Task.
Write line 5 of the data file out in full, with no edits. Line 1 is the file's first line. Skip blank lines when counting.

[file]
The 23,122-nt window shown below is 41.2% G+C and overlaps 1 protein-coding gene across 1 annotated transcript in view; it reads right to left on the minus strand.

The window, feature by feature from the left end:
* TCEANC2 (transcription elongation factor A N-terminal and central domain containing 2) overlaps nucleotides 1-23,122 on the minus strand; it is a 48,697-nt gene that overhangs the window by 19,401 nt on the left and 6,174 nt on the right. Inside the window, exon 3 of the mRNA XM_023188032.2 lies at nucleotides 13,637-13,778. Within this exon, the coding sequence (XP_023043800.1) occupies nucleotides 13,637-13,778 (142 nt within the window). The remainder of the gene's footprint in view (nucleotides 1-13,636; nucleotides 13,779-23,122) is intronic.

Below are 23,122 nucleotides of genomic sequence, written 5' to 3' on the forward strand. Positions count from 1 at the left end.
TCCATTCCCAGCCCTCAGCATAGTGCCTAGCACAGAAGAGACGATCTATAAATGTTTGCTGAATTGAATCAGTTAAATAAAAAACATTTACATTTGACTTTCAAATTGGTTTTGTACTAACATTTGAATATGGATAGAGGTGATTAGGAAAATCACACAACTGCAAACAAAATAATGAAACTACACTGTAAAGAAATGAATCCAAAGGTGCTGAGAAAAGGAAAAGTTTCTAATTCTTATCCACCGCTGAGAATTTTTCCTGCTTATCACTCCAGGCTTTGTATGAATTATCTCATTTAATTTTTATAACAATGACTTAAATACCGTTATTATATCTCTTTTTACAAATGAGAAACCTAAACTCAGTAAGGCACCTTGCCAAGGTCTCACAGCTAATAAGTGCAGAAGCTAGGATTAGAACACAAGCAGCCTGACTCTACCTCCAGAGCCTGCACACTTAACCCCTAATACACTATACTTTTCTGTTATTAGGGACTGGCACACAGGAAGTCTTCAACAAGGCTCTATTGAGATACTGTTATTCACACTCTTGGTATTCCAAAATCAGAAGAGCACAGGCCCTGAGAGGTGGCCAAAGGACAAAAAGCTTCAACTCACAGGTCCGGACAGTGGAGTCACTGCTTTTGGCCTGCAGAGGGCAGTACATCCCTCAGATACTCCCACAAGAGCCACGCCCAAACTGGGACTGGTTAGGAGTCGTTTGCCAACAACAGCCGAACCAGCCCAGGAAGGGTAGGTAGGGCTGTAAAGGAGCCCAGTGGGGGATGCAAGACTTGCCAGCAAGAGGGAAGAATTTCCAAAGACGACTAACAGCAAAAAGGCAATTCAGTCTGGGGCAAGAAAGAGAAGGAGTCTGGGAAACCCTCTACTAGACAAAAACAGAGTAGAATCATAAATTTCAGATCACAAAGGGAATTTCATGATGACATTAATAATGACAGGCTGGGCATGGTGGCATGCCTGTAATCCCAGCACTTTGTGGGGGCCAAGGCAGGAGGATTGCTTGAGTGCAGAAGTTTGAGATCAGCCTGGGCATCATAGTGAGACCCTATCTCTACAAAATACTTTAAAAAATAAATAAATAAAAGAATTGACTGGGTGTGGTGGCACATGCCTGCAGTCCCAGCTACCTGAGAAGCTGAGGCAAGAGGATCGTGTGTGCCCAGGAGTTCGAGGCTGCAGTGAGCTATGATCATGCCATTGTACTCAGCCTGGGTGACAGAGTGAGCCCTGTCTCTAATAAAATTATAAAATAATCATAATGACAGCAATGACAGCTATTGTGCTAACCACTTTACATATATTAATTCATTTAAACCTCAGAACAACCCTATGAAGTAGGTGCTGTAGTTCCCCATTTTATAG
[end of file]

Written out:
TCCATTCCCAGCCCTCAGCATAGTGCCTAGCACAGAAGAGACGATCTATAAATGTTTGCTGAATTGAATCAGTTAAATAAAAAACATTTACATTTGACTTTCAAATTGGTTTTGTACTAACATTTGAATATGGATAGAGGTGATTAGGAAAATCACACAACTGCAAACAAAATAATGAAACTACACTGTAAAGAAATGAATCCAAAGGTGCTGAGAAAAGGAAAAGTTTCTAATTCTTATCCACCGCTGAGAATTTTTCCTGCTTATCACTCCAGGCTTTGTATGAATTATCTCATTTAATTTTTATAACAATGACTTAAATACCGTTATTATATCTCTTTTTACAAATGAGAAACCTAAACTCAGTAAGGCACCTTGCCAAGGTCTCACAGCTAATAAGTGCAGAAGCTAGGATTAGAACACAAGCAGCCTGACTCTACCTCCAGAGCCTGCACACTTAACCCCTAATACACTATACTTTTCTGTTATTAGGGACTGGCACACAGGAAGTCTTCAACAAGGCTCTATTGAGATACTGTTATTCACACTCTTGGTATTCCAAAATCAGAAGAGCACAGGCCCTGAGAGGTGGCCAAAGGACAAAAAGCTTCAACTCACAGGTCCGGACAGTGGAGTCACTGCTTTTGGCCTGCAGAGGGCAGTACATCCCTCAGATACTCCCACAAGAGCCACGCCCAAACTGGGACTGGTTAGGAGTCGTTTGCCAACAACAGCCGAACCAGCCCAGGAAGGGTAGGTAGGGCTGTAAAGGAGCCCAGTGGGGGATGCAAGACTTGCCAGCAAGAGGGAAGAATTTCCAAAGACGACTAACAGCAAAAAGGCAATTCAGTCTGGGGCAAGAAAGAGAAGGAGTCTGGGAAACCCTCTACTAGACAAAAACAGAGTAGAATCATAAATTTCAGATCACAAAGGGAATTTCATGATGACATTAATAATGACAGGCTGGGCATGGTGGCATGCCTGTAATCCCAGCACTTTGTGGGGGCCAAGGCAGGAGGATTGCTTGAGTGCAGAAGTTTGAGATCAGCCTGGGCATCATAGTGAGACCCTATCTCTACAAAATACTTTAAAAAATAAATAAATAAAAGAATTGACTGGGTGTGGTGGCACATGCCTGCAGTCCCAGCTACCTGAGAAGCTGAGGCAAGAGGATCGTGTGTGCCCAGGAGTTCGAGGCTGCAGTGAGCTATGATCATGCCATTGTACTCAGCCTGGGTGACAGAGTGAGCCCTGTCTCTAATAAAATTATAAAATAATCATAATGACAGCAATGACAGCTATTGTGCTAACCACTTTACATATATTAATTCATTTAAACCTCAGAACAACCCTATGAAGTAGGTGCTGTAGTTCCCCATTTTATAG